Chrysin enhances doxorubicin-induced cytotoxicity in human lung epithelial cancer cell lines: The role of glutathione

Pediatrics, National Jewish Health, Denver, Colorado, USA.
Toxicology and Applied Pharmacology (Impact Factor: 3.71). 08/2011; 258(1):1-9. DOI: 10.1016/j.taap.2011.08.004
Source: PubMed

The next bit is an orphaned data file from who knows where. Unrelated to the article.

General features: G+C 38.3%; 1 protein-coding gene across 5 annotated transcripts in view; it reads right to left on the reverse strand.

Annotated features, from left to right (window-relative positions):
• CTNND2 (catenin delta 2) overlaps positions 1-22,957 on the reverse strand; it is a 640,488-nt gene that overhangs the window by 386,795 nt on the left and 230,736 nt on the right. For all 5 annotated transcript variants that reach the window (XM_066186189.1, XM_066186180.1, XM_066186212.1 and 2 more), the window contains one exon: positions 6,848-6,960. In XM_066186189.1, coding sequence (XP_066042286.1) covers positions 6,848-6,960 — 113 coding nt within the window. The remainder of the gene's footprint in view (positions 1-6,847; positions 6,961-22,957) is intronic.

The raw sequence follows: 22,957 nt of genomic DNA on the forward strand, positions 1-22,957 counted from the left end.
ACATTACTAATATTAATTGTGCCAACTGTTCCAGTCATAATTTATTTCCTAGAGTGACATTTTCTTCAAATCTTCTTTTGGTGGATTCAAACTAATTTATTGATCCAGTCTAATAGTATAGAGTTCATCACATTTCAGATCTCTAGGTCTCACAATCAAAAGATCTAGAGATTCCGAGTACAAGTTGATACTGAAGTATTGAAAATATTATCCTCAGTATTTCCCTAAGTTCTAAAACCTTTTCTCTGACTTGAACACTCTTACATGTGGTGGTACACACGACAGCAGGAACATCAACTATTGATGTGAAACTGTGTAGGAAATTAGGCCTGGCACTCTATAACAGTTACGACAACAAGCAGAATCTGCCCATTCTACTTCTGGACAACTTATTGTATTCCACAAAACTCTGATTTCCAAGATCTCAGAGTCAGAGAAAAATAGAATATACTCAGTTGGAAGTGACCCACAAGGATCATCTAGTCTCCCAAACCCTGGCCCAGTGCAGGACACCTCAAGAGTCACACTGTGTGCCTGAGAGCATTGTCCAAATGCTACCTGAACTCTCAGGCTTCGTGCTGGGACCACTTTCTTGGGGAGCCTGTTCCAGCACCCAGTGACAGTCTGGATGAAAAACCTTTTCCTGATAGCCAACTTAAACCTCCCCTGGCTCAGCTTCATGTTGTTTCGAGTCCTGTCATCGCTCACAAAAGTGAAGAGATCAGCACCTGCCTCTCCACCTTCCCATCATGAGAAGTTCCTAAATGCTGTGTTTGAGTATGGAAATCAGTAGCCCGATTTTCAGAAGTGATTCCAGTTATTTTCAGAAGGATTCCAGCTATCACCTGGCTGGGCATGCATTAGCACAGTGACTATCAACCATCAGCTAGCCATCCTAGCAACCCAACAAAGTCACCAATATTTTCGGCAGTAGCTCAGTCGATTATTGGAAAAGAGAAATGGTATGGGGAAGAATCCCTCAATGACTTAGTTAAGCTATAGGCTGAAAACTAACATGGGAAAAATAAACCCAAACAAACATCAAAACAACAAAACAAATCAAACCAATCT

We hypothesized that flavonoid-induced glutathione (GSH) efflux through multi-drug resistance proteins (MRPs) and subsequent intracellular GSH depletion is a viable mechanism to sensitize cancer cells to chemotherapies. This concept was demonstrated using chrysin (5-25 μM) induced GSH efflux in human non-small cell lung cancer lines exposed to the chemotherapeutic agent, doxorubicin (DOX). Treatment with chrysin resulted in significant and sustained intracellular GSH depletion and the GSH enzyme network in the four cancer cell types was predictive of the severity of chrysin induced intracellular GSH depletion. Gene expression data indicated a positive correlation between basal MRP1, MRP3 and MRP5 expression and total GSH efflux before and after chrysin exposure. Co-treating the cells for 72 h with chrysin (5-30 μM) and DOX (0.025-3.0 μM) significantly enhanced the sensitivity of the cells to DOX as compared to 72-hour DOX alone treatment in all four cell lines. The maximum decrease in the IC(50) values of cells treated with DOX alone compared to co-treatment with chrysin and DOX was 43% in A549 cells, 47% in H157 and H1975 cells and 78% in H460 cells. Chrysin worked synergistically with DOX to induce cancer cell death. This approach could allow for use of lower concentrations and/or sensitize cancer cells to drugs that are typically resistant to therapy.

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